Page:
Spark Unlimited was given the job of developing Lost Planet 3 because "'good' developers" wouldn't have wanted to work on the IP, the game's producer has suggested.

"We really needed to find a developer that could work on a collaboration," Andrew Szymanski told, while explaining the reasons why Capcom chose to outsource Lost Planet 3 to Spark. "I think that what a lot of people don't realise... is, some of the best-known developers - or quote, unquote, the 'good' developers, if you want to call it that - for good reason they want to work on the stuff they want to work on.

"So let's just say, completely hypothetical, a Bungie-class developer comes to me, much as they would do with Activision. They're not going to say, 'Hey Activision, let's work on the next Call of Duty'. They're going to say, 'This is what we want to make, take it or leave it. If you don't take it I'll give it to somebody else'. Once again that's just a hypothetical example, but I can imagine for instance that Bungie, when they left Microsoft they said, 'Well, we want to move on from Halo. We want to do something else.' So a lot of those developers would not be a good fit for a game based on an existing IP."

Szymanski says that it fell to him to find a developer which had "the skill and the drive necessary to do this game while also making a collaboration, so that [he could] bring in the guys from Capcom Osaka who made the first two games and have them throw out their ideas at the developer.

"Bring their ideas and work on something that is greater than the sum of its parts, so to speak."

Spark previously developed critical flops Turning Point: Fall of Liberty and Legendary. But Szymanski claims that the studio's days of developing bad games are over.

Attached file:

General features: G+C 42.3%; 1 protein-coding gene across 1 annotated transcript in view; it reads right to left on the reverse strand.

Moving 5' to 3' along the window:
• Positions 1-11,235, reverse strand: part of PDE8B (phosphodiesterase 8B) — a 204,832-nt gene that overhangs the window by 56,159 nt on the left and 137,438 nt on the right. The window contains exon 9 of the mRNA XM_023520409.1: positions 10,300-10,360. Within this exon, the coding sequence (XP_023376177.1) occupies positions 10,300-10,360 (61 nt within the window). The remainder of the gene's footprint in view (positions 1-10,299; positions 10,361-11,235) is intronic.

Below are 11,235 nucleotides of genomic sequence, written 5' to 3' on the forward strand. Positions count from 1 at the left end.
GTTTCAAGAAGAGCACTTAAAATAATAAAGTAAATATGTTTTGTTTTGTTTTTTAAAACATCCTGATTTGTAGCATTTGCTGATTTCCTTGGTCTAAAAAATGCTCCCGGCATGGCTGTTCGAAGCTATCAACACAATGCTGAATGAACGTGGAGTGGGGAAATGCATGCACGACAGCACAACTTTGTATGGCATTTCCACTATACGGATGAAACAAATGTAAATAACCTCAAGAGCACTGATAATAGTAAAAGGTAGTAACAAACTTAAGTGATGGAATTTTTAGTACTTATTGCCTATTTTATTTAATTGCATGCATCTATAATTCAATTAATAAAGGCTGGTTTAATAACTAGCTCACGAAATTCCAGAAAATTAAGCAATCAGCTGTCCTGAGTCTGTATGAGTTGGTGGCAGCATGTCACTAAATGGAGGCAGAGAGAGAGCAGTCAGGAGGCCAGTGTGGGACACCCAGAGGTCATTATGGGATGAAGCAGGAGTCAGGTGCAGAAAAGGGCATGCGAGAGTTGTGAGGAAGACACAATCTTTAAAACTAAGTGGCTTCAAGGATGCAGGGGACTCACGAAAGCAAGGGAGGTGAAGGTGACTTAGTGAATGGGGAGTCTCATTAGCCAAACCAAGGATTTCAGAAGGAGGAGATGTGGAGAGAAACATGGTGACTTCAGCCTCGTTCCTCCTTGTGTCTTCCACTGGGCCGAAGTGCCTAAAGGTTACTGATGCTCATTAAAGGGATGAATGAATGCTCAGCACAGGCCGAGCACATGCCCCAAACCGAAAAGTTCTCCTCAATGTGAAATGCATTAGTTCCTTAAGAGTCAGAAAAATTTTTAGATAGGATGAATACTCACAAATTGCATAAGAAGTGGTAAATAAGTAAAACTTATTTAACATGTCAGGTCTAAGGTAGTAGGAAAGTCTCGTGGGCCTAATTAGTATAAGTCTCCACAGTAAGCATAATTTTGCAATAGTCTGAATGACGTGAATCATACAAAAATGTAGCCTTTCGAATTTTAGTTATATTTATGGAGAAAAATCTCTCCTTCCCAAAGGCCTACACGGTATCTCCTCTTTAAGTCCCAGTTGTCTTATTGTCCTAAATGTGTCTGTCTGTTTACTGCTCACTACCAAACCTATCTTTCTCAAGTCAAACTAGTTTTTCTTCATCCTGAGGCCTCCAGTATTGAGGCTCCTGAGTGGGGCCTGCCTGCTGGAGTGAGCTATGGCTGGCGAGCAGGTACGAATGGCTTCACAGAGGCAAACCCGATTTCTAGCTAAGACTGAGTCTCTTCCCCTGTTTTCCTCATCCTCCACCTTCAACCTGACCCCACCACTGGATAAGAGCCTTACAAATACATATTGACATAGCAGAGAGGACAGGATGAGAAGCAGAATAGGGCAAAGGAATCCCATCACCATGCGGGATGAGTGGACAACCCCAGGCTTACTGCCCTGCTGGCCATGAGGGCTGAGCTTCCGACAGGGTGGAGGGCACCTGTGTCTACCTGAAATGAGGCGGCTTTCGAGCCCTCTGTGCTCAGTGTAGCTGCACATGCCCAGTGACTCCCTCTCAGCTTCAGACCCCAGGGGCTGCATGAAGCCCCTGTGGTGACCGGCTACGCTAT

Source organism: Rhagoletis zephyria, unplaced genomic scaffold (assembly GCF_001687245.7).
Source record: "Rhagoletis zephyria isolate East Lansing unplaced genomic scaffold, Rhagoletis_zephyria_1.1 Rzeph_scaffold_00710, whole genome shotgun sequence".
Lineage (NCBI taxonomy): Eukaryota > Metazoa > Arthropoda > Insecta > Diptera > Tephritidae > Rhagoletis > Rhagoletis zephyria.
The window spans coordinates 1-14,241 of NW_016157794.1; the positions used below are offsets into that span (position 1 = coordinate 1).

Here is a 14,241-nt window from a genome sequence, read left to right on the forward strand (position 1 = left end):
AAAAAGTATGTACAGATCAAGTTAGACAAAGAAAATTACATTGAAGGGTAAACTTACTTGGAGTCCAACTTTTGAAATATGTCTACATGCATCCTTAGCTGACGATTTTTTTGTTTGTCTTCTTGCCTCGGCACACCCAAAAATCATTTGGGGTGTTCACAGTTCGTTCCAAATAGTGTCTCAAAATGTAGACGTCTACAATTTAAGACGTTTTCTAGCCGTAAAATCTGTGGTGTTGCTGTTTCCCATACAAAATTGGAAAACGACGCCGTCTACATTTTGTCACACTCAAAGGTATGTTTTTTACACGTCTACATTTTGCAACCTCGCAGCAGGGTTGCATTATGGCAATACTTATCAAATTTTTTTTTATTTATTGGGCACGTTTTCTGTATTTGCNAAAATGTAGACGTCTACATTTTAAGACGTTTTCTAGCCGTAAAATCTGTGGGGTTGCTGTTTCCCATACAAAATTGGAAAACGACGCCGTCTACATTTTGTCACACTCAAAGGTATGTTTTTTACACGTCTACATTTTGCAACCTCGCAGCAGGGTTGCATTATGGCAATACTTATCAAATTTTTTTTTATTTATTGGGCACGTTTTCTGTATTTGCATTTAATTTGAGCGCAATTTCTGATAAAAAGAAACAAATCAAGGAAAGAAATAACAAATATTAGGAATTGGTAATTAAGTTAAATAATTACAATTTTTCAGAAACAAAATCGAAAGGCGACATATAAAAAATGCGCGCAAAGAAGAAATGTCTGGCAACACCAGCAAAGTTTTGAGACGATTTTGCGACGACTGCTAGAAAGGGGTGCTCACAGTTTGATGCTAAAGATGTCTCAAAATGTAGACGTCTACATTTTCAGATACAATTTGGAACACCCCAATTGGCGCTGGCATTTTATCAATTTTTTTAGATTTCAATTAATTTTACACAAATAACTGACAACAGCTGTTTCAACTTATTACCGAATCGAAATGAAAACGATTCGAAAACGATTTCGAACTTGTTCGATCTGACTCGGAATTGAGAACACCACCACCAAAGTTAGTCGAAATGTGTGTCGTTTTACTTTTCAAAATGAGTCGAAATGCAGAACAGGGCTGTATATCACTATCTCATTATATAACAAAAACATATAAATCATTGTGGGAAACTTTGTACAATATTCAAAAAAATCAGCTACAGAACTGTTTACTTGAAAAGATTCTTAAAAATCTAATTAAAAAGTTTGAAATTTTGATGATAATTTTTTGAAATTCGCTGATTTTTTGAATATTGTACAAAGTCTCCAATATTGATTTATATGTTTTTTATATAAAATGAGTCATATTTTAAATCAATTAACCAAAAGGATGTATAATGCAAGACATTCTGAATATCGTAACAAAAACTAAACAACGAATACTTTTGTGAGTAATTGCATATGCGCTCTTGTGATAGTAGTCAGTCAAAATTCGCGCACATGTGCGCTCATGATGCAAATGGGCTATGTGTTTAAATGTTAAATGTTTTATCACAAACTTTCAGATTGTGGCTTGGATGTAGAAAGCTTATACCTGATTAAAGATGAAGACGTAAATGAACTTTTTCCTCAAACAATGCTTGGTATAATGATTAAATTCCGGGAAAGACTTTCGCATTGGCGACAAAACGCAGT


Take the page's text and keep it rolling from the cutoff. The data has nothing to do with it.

"I had the same questions you do when I went to meet [Spark] for the first time," he says. "They've had some rad ideas but the execution's pretty lacking.

"But I got a chance to really hear a lot about why that was and how they weren't necessarily supported in achieving their vision. [And] they learned a lot from their mistakes. They've changed the team and brought in new management, brought in new leadership and a new creative direction and everything like that, and I saw an unreleased prototype that they had done internally and I was like, 'Okay, now we're talking, now we're getting somewhere.'

"So it was a combination of that with their passion and their ideas and what they wanted to bring to Lost Planet that I think brought that all together, and enabled us to sit down and discuss the concept to come up with a shared vision."

The previous two Lost Planet games were developed internally at Capcom Osaka, which Szymanski suggests is co-creating Lost Planet 3 with Spark.

"My hope was that we could use Capcom's strengths, not only using the gentlemen that made the first two games, but also as somebody who has a large internal development staff to say, 'Here's some of our best practices, here's some of our knowledge, maybe we can use this to help Spark achieve what it hasn't been able to achieve in the past'," he continued.

"It was that collaboration thing where we would suggest something, they would suggest something, the stuff that we couldn't agree on would get tossed out, and the stuff that we could agree on would get put in. I think it's a really creative, cohesive whole...

"Correct me if I'm wrong, but as somebody who's looking at it from the inside, it still feels like Lost Planet," he adds. "It still feels like it's in that vein and in that world where you have those recognisable elements, but it is a very different experience and I think we've done well."

Capcom announced last week that it would be altering its business strategy to shift towards internal development for future projects, stating that it had seen a "decline in quality due to excessive outsourcing".

It also confirmed that it had cancelled projects currently in development at external studios "that are no more compatible with the current business strategy".

Source: Interview